Performance criteria describe the performance needed to demonstrate achievement of the element. Where bold italicised text is used, further information is detailed in the required skills and knowledge section and the range statement. Assessment of performance is to be consistent with the evidence guide.

1. Apply knowledge of anatomical and physiological terminology to fitness instruction.

1.1. Identify relevant anatomical and physiological terminology  and apply to the development of a fitness program.

1.2. Apply relevant anatomical and physiological terminology to fitness instruction.

1.3. Apply relevant anatomical and physiological terminology in the provision of fitness advice .

2. Apply knowledge of anatomy and physiology to fitness instruction

2.1. Identify and apply the structural levels of organisation  in the study of anatomy and physiology to the development of a fitness program or fitness instruction .

2.2. Apply the relevant principles of the structural levels of organisation in the study of anatomy and physiology to fitness instruction .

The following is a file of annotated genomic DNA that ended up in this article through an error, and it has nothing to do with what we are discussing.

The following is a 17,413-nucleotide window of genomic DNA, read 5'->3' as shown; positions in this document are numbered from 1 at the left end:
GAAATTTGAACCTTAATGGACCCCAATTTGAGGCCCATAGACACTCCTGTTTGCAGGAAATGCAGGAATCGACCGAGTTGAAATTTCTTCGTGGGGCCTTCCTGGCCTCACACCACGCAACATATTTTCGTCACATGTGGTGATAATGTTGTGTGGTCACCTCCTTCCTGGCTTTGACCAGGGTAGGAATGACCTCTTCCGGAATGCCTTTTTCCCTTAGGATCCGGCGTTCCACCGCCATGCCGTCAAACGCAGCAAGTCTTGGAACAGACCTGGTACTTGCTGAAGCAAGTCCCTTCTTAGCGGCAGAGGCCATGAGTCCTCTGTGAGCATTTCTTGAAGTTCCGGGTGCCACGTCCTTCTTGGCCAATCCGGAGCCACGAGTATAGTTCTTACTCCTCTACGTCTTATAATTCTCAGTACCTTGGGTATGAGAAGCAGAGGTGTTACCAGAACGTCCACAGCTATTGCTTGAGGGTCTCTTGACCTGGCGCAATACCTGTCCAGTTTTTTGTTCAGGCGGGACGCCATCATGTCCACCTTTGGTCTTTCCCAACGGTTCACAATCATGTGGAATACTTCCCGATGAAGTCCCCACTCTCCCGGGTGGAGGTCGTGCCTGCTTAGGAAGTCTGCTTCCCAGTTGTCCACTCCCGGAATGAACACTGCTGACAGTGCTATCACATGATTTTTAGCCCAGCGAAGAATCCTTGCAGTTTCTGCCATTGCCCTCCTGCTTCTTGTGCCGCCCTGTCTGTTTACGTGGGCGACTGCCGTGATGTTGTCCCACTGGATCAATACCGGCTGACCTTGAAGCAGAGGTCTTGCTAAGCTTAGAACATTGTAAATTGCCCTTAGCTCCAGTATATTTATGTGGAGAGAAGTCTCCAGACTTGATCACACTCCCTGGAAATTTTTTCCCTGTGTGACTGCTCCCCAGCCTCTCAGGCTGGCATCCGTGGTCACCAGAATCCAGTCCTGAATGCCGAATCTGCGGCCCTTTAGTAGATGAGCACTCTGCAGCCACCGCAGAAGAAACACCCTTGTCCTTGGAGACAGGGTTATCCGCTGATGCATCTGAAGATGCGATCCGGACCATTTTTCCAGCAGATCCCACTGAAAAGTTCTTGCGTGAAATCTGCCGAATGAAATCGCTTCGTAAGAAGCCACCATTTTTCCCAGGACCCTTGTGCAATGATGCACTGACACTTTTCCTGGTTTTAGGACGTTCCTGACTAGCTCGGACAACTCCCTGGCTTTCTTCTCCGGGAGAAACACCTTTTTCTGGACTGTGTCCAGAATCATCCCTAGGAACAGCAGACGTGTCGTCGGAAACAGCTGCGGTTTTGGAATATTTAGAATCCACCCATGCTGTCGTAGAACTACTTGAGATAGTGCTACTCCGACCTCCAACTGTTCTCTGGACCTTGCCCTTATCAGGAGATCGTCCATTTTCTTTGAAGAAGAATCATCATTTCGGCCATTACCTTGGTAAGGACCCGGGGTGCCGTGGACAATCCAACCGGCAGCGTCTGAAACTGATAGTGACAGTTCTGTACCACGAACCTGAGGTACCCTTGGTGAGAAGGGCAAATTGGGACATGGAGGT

2.3. Identify contra -indications  fitness activities, and where to refer to appropriate medical and allied health professionals  is indicated.

2.4. Apply the principles of anatomy and physiology as they relate to fitness instructions in the provision of fitness advice.

2.5. Use anatomical terminology  and describe and demonstrate movements of the body to clients.

3. Apply the relevant principles of the body's systems to fitness instruction

3.1. Apply the relevant principles of the body's systems to the performance delivered from fitness instructions.

3.2. Apply the relevant principles of the body's systems as they relate to fitness instructions in the provision of aftercare service and advice.

4. Apply an understanding of the structure and function of the musculoskeletal system when providing information about exercise programs.

4.1. Describe the structure, growth and development of bone tissue and factors affecting growth to clients.

4.2. Relate the type and the structure of joints to joint mobility, joint integrity and risk of injury when planning exercise programs and providing information to clients.